Our esteemed colleagues at Accessibilité Web – an echt–Canadian French name if ever there were one – evaluated leading Web sites for accessibility. Most flunked, of course. Our colleagues are pulling a Jakob and charging for their research, but they did summarize it for us. On their (otherwise solid) list of typical mistakes we find:

Tailles de polices fixes: 82 % des sites évalués comportent l’utilisation de mesures absolues de police (pixels, points, etc.). L’impact est majeur si l’on considère le nombre de visiteurs affectés, la population de plus de 40 ans et toutes les personnes ayant une limitation visuelle légère ou moyenne. Le coût de correction est minime car ces pages utilisent déjà une feuille de styles qu’il suffit de modifier une seule fois. Utiliser des polices de caractères qui ont de l’élasticité en utilisant des mesures relatives.

[“Fixed font sizes: 82% of sites tested used absolute font measurements (pixels, points, etc.). The effect is significant if we keep in mind the number of visitors affected, the over-40 population, and people with light to moderate visual impairments. The cost to correct the error is minimal since these pages are already using a stylesheet that only needs a one-time update. Use resizable fonts by specifying relative units.”]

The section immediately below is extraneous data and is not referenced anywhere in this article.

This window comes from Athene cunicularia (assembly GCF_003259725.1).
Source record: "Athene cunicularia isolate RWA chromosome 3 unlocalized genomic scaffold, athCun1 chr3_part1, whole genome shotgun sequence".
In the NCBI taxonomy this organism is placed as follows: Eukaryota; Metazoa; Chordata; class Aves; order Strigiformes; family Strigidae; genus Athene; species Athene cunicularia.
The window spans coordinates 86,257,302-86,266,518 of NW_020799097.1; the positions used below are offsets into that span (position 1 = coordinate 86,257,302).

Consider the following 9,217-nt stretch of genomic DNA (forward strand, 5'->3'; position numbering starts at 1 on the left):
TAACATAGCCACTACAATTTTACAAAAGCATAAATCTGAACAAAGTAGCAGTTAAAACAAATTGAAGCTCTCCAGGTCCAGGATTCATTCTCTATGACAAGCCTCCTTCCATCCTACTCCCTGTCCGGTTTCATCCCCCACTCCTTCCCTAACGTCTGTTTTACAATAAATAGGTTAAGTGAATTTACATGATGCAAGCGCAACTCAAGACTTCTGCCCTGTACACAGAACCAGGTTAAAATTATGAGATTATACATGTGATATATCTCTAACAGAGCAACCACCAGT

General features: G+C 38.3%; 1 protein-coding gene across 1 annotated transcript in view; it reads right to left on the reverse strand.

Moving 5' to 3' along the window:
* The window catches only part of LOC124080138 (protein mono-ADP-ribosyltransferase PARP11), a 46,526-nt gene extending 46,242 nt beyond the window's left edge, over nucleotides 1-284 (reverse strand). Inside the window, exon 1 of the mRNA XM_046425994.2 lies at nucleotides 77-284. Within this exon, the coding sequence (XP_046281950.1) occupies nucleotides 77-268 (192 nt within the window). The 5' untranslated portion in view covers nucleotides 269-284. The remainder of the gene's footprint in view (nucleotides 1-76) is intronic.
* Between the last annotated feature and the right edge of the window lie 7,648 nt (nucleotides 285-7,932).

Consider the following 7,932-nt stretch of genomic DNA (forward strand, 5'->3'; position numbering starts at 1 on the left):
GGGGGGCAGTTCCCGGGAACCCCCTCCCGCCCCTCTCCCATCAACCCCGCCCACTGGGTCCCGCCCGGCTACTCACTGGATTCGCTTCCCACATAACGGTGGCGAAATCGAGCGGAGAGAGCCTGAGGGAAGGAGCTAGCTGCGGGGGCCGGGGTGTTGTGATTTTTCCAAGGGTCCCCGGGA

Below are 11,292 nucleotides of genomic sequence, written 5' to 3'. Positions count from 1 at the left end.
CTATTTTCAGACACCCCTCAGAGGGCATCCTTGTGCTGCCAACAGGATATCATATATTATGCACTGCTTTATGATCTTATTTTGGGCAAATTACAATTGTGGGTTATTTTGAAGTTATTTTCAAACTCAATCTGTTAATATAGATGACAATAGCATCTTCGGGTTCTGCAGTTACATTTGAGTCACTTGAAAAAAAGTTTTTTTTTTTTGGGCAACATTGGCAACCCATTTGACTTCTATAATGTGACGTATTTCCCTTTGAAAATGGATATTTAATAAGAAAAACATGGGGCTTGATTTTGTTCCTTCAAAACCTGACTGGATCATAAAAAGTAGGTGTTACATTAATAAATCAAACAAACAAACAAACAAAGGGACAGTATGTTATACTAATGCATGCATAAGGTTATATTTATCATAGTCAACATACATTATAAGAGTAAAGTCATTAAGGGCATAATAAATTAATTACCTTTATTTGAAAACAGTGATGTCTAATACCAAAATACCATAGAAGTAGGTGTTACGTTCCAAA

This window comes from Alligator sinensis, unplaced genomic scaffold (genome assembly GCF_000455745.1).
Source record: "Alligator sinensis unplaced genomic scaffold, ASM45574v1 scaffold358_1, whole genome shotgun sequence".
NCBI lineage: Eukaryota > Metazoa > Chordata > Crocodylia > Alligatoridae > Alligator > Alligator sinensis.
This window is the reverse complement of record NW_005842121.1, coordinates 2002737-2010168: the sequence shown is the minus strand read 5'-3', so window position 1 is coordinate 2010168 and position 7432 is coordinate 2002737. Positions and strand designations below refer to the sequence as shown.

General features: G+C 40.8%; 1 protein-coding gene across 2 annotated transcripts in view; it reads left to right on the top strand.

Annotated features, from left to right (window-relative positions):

This is kind of a motherhood issue that comes up over and over again. The use of px units, when viewed with IE6 or IE7, leads to fonts you can’t resize (unless you turn off some seriously buried preferences). Every other browser on every platform can enlarge or reduce fonts in any CSS unit, including px. It’s true that pt makes sense only for print stylesheets, but px is a “relative” unit, as I keep reminding people.

Really, this isn’t the problem that people claim it is. Some screen magnifiers work only with IE6; maybe those users are the only ones affected. (That’s how many people now?) The day will come when those devices work with Firefox and Opera, at which point everybody can finally quit reiterating this myth as though it were true.

The foregoing posting appeared on Joe Clark’s personal Weblog on 2007.12.20 17:40. This presentation was designed for printing and omits components that make sense only onscreen. (If you are seeing this on a screen, then the page stylesheet was not loaded or not loaded properly.) The permanent link is:

(Values you enter are stored and may be published)



None. I quit.

Copyright © 2004–2024